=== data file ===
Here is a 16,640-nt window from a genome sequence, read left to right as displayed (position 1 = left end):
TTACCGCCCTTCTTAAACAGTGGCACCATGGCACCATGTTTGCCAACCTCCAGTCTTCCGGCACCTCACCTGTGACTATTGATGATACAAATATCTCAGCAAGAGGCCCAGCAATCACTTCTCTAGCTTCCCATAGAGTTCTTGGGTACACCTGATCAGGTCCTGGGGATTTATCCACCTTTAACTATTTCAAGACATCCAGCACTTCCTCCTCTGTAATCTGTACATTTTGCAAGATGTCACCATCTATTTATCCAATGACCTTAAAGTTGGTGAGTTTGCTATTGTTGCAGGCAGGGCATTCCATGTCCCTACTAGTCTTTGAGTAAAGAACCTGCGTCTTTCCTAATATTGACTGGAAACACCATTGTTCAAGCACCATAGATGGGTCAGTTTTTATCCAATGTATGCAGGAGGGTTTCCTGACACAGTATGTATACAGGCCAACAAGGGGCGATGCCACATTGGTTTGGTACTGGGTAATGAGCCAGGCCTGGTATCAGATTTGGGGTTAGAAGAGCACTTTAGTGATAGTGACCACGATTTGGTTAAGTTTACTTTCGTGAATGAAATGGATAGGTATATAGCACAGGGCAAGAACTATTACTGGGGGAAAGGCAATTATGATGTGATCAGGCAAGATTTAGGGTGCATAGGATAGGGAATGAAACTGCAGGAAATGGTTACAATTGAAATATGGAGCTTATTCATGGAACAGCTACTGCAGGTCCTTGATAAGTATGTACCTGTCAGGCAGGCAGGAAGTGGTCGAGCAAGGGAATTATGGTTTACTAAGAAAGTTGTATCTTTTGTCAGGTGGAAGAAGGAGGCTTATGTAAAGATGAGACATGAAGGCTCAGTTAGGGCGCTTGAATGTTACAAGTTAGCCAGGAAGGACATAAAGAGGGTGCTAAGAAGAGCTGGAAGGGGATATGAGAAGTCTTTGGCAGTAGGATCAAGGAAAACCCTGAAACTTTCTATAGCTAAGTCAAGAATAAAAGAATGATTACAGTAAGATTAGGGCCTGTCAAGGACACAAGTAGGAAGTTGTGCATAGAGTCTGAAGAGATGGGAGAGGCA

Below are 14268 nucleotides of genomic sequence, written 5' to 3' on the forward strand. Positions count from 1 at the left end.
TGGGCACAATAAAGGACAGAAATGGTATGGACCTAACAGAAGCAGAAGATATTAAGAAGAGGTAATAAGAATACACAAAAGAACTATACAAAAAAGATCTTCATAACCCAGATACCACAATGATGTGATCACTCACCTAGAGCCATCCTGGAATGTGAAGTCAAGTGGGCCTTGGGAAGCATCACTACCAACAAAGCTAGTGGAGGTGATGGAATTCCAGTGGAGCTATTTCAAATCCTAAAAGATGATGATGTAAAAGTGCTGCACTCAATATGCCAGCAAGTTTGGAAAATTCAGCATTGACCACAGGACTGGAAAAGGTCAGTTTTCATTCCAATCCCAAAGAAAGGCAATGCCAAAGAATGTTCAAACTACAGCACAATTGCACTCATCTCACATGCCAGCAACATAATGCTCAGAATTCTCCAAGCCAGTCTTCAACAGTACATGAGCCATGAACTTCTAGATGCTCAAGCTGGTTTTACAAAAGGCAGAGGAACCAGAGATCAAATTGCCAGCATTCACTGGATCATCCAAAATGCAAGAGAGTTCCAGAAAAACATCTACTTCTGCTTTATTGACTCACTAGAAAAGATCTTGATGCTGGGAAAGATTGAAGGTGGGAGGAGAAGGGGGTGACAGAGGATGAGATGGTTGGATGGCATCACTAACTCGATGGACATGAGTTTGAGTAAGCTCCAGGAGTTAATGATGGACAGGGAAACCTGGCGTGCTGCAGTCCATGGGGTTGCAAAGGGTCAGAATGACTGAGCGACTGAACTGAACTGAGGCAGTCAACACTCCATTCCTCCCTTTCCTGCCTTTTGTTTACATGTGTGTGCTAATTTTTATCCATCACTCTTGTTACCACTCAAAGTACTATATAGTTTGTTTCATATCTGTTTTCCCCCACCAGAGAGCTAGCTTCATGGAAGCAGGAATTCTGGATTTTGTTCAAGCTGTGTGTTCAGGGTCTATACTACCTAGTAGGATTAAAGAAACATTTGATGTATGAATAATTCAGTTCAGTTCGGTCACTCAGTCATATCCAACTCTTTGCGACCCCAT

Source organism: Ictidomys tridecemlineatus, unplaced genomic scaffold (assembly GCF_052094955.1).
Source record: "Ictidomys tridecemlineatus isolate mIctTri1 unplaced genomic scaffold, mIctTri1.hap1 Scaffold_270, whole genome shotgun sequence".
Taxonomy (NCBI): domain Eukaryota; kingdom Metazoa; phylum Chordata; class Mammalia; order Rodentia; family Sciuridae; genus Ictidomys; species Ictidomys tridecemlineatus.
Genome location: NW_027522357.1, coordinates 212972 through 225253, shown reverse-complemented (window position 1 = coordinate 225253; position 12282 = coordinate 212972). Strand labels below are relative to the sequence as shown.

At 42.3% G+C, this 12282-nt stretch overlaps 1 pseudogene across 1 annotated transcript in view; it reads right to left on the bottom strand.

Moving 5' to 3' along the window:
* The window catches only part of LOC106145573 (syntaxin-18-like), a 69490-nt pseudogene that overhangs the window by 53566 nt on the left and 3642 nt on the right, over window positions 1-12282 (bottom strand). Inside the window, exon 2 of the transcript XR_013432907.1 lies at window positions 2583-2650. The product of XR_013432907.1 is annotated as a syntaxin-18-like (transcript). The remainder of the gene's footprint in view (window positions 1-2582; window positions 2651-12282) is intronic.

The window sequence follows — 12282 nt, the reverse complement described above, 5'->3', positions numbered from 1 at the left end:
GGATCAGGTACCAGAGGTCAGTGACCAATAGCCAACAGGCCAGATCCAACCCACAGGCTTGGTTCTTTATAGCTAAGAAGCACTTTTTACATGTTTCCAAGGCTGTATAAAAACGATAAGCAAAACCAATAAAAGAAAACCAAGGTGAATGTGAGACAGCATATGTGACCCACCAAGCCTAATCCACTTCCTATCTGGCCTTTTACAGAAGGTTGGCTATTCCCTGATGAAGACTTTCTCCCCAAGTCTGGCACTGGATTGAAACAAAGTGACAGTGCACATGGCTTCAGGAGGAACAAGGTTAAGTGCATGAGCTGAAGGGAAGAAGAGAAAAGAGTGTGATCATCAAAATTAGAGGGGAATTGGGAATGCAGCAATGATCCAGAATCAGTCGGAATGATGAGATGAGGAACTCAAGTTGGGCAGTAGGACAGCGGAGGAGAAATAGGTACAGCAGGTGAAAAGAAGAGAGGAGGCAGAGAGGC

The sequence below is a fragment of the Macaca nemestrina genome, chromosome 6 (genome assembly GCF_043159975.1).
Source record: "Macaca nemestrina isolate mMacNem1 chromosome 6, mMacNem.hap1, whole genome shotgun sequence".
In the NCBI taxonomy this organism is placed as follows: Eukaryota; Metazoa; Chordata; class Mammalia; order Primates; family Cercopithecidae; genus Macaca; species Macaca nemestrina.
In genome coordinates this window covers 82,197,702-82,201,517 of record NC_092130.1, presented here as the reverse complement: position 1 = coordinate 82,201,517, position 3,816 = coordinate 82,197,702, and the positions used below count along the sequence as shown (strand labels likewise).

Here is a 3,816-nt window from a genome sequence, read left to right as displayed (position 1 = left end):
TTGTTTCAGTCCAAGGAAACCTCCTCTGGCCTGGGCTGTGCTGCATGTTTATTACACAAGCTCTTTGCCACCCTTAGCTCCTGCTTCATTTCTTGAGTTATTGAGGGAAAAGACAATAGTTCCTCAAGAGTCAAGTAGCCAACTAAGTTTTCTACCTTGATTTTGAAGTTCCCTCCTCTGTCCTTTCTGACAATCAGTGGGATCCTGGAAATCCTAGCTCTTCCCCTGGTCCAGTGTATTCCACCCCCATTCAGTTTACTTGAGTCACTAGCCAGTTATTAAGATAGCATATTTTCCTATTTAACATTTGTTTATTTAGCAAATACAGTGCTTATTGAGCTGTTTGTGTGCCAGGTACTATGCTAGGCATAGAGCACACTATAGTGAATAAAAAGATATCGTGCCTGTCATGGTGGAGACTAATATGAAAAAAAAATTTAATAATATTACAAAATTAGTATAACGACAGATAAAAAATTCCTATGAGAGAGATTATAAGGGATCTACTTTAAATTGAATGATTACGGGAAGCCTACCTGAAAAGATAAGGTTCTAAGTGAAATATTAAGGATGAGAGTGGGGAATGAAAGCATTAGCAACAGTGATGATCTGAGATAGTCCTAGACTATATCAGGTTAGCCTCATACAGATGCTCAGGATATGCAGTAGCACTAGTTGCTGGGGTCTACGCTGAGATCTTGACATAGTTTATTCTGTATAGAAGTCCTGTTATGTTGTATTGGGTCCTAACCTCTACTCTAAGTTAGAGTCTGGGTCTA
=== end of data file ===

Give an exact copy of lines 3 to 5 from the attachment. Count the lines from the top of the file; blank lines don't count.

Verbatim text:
Below are 14268 nucleotides of genomic sequence, written 5' to 3' on the forward strand. Positions count from 1 at the left end.
TGGGCACAATAAAGGACAGAAATGGTATGGACCTAACAGAAGCAGAAGATATTAAGAAGAGGTAATAAGAATACACAAAAGAACTATACAAAAAAGATCTTCATAACCCAGATACCACAATGATGTGATCACTCACCTAGAGCCATCCTGGAATGTGAAGTCAAGTGGGCCTTGGGAAGCATCACTACCAACAAAGCTAGTGGAGGTGATGGAATTCCAGTGGAGCTATTTCAAATCCTAAAAGATGATGATGTAAAAGTGCTGCACTCAATATGCCAGCAAGTTTGGAAAATTCAGCATTGACCACAGGACTGGAAAAGGTCAGTTTTCATTCCAATCCCAAAGAAAGGCAATGCCAAAGAATGTTCAAACTACAGCACAATTGCACTCATCTCACATGCCAGCAACATAATGCTCAGAATTCTCCAAGCCAGTCTTCAACAGTACATGAGCCATGAACTTCTAGATGCTCAAGCTGGTTTTACAAAAGGCAGAGGAACCAGAGATCAAATTGCCAGCATTCACTGGATCATCCAAAATGCAAGAGAGTTCCAGAAAAACATCTACTTCTGCTTTATTGACTCACTAGAAAAGATCTTGATGCTGGGAAAGATTGAAGGTGGGAGGAGAAGGGGGTGACAGAGGATGAGATGGTTGGATGGCATCACTAACTCGATGGACATGAGTTTGAGTAAGCTCCAGGAGTTAATGATGGACAGGGAAACCTGGCGTGCTGCAGTCCATGGGGTTGCAAAGGGTCAGAATGACTGAGCGACTGAACTGAACTGAGGCAGTCAACACTCCATTCCTCCCTTTCCTGCCTTTTGTTTACATGTGTGTGCTAATTTTTATCCATCACTCTTGTTACCACTCAAAGTACTATATAGTTTGTTTCATATCTGTTTTCCCCCACCAGAGAGCTAGCTTCATGGAAGCAGGAATTCTGGATTTTGTTCAAGCTGTGTGTTCAGGGTCTATACTACCTAGTAGGATTAAAGAAACATTTGATGTATGAATAATTCAGTTCAGTTCGGTCACTCAGTCATATCCAACTCTTTGCGACCCCAT

Source organism: Ictidomys tridecemlineatus, unplaced genomic scaffold (assembly GCF_052094955.1).